100 MPH Isn’t All That
I recently read an article where a columnist was detailing how one team had acquired several solid players in a trade. He noted that one of the pitching prospects was “hitting 100 MPH on the farm”.
Power pitchers are fun to watch. And the prospect that the writer was referring to may become one of the greats of the game. But 100 MPH isn’t the be all, end all. To wit, here are some flamethrowers that have high ERAs to go with their high radar gun readings.
Anderson was the first hurler that came to mind. I’m not exactly sure where he is now, but I know last year he was in the White Sox minor league system. He was the first overall pick in 1997. Anderson had one season with an ERA under 4 — his rookie year, and hasn’t pitched in the bigs since 2005. He could blow away hitters but he walked 157 in just 257 career innings.
As current White Sox analyst Steve Stone likes to say, The Farns is “wild in the strike zone”. He can throw the heck out of it, but in the bigs you better locate or your fastball is going yard. The Farns has had a decent career — you don’t make it to a decade of service if your horrible — and certainly earns a nice wage. But he’s another in the long line of Cubs pitching prospects that were supposed to be the next greatest thing — then never fulfilled their potential. He was pegged to be a top of the rotation starter or dominant closer. He has been neither, and owns a career ERA near 4 and a half.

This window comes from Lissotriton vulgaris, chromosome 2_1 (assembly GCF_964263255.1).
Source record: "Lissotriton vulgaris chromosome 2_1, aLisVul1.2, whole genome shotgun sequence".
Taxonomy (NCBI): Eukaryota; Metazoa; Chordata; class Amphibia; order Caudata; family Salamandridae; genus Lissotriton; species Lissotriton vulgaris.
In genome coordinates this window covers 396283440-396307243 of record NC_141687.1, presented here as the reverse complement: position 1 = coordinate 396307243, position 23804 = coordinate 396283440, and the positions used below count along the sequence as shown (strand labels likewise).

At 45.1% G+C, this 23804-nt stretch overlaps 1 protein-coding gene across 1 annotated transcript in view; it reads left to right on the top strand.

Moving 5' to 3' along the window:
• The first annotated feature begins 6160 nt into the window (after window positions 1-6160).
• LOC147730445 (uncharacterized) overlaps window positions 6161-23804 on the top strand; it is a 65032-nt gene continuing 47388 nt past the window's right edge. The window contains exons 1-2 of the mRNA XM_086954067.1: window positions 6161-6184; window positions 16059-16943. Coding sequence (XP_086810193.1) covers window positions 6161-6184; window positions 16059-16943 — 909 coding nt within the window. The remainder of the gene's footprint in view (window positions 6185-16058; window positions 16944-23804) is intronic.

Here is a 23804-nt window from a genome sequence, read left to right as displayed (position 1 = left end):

Liz was considered a top prospect in the Orioles organization and could light up radar guns. Now he’s looking like an absolute bust. In parts of 3 seasons he has an ERA of 7.50. This year he made 2 appearances and gave up 10 runs in just 1 1/3 innings. He was sent down after the second game.
McClung was a 5th round pick by the Rays in 1999, right out of high school. He has shown some promise since he became a Brewer. I just saw him pitch against the Cubs and he looked really good. But his first 3 years in Tampa were rough. He have up a lot of homers and struggled with control. He still has trouble with the latter. He has more walks than Ks this year.
Turnbow has had some success and was an All-Star in 2006. But he ended that year with an ERA of 6.87. Most recently he was with the Rangers in spring training. He did not make the team and was sent to AAA. There he had 9 walks and just one K in 6+ innings. He was released on May 1st. He had several teams interested in his services over the winter, but now it may be over for him.
League is another hard-throwing, high draft pick that hasn’t yet panned out. Like many of the pitchers on this list League has battled control problems. He has had some decent seasons, but has yet to eclipse more than 33 games or 43 innings in any season. And he made his debut back in 2004.
Julio has been on a world tour of sorts. He’s on his 8th team in 5 years. This year he’s with Milwaukee and he’s off to a bad start. He’s had some solid seasons, but he owns a career record of 17-33 and an ERA of almost 4.50.
Almost made the list: Mark Wohlers, Kerry Wood, Rafael Soriano, Ubaldo Jimenez, Jose Mesa, Armando Benitez
Can you think of any other flamethrowers to add to the list?